Wil­son says he had to learn the dance to have a chance at ro­mance. “I’mtalk­ing [to a woman]. The mu­sic comes on. She says, ‘Oh, this is my song.’ I was just stand­ing there,” Wil­son says, laugh­ing.

The youngest dancers must con­vince their peers that hand danc­ing is just as fun and dif­fi­cult as the Dougie.

Kayla Clay, 10, be­gan danc­ing in Au­gust. “It took me about two or three weeks to re­ally get the rhythm,” says the Bur­rville Ele­men­tary School fifth-grader. “I try to ex­plain to [friends at school] and tell them it’s not bor­ing. If you re­ally like dance, like I do, you’ll like it.”

De­spite her age, Kayla prefers “ the ’50s and ’ 60s mu­sic be­cause it has more of the rhythm for hand dance.”

But Smith and Deonna Ball, an­other Brad­ford pro­tege who teaches hand danc­ing and other dance at Roots Pub­lic Char­ter School in the District, use mod­ern mu­sic and moves to draw in young peo­ple. Ball puts a heavy hip-hop touch on the dance, while Smith has taken the dance into a se­ries of com­pli­cated twists and turns.

“Old school, there’s more of a bounce and [it’s] arm-heavy,” Smith says. “New school is more re­laxed, and the lady has more free­dom.” By that, he means that dancers can im­pro­vise more with their en­tire bod­ies, and women are part­ners, not fol­low­ers.

“Old school is about the guys show­ing off. New school? There’s more of a bal­ance,” Smith says.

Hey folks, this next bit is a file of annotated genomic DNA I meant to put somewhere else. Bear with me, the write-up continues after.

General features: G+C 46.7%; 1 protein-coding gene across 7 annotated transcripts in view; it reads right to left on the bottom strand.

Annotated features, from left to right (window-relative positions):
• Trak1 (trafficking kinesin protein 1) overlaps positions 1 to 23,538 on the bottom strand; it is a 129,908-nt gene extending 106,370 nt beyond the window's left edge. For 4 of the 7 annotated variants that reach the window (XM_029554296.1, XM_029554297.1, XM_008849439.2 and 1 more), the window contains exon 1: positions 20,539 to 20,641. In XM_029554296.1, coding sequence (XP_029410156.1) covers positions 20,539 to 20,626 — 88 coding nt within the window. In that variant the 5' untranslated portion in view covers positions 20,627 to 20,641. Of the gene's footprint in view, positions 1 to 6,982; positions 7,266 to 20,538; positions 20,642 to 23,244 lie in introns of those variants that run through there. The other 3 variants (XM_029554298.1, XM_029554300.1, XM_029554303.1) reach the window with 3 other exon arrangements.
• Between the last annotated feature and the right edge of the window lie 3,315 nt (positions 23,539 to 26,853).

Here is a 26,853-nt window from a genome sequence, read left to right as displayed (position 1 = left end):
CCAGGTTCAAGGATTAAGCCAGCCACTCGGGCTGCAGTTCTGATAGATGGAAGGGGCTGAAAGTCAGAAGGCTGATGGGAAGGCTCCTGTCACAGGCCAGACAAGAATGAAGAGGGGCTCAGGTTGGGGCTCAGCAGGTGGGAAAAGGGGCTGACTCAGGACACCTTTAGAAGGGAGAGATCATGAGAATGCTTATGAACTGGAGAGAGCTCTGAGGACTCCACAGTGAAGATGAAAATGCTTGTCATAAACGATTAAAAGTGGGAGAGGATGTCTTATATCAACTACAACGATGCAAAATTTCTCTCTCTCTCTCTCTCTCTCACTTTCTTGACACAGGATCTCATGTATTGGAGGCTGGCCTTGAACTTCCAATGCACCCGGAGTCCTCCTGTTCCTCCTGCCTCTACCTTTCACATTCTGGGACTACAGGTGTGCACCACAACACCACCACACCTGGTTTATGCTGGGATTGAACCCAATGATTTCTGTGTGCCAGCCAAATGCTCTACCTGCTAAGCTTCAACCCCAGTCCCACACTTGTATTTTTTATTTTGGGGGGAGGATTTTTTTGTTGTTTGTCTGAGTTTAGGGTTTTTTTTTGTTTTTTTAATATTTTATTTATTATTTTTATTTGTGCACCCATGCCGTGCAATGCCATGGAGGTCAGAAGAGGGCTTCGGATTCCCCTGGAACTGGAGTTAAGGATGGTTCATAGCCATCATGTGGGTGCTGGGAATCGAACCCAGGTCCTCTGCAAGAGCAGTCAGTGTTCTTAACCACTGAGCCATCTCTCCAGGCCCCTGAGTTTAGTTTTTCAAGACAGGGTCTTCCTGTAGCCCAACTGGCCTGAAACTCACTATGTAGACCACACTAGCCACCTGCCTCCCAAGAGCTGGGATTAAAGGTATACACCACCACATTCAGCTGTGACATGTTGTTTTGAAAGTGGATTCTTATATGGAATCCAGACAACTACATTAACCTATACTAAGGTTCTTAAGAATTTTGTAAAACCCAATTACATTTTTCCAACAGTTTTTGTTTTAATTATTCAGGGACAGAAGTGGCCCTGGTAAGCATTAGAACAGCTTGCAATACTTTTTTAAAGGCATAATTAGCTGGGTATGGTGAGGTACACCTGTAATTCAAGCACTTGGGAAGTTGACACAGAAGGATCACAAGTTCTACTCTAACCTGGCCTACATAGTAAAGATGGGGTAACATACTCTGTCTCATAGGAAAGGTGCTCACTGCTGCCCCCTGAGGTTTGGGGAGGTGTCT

New-school­ers, who may throw some West Coast swing and South Carolina shag into the mix, tend to use more of the floor. In the 1950s, District teens learned the dance in base­ments. “Your eti­quette says you have that much room,” says An­der­son, an old-schooler flap­ping up his el­bows.

But old school, new school, black or white, there’s one thing that re­mains the same: trash talkin’.

“We all have egos,” Chucci says. “If some­one comes in front of me show­ing off, I’ll get up and teach them a les­son.”

Gray says he’s been danc­ing since he was 9. He can hang.

Smith, who still hasn’t seen Gray hit the floor, says he’ll de­fer to the city’s new chief ex­ec­u­tive: “Most of the guys from the day can break it down. I’ll vouch for the mayor.”



IN STEP: Above, Mayor-elect Vin­cent C. Gray, who’ll be sworn in Sun­day, demon­strates hand danc­ing with TV host Carol Joynt. At top, a hand danc­ing party in South­west­Wash­ing­ton shows the lo­cal art form’s cross-gen­er­a­tional po­ten­tial.


IT’S LIKE THIS: Trend­lyon Veal teaches ba­sics to Ed­mund Lubega while his cousin Jonathon Senoga looks on dur­ing a hand danc­ing party in South­west­Wash­ing­ton. The dance form, D.C.’s de­riv­a­tive of swing, could get a boost from a high-level fan, in­com­ing mayor Vin­cent C. Gray.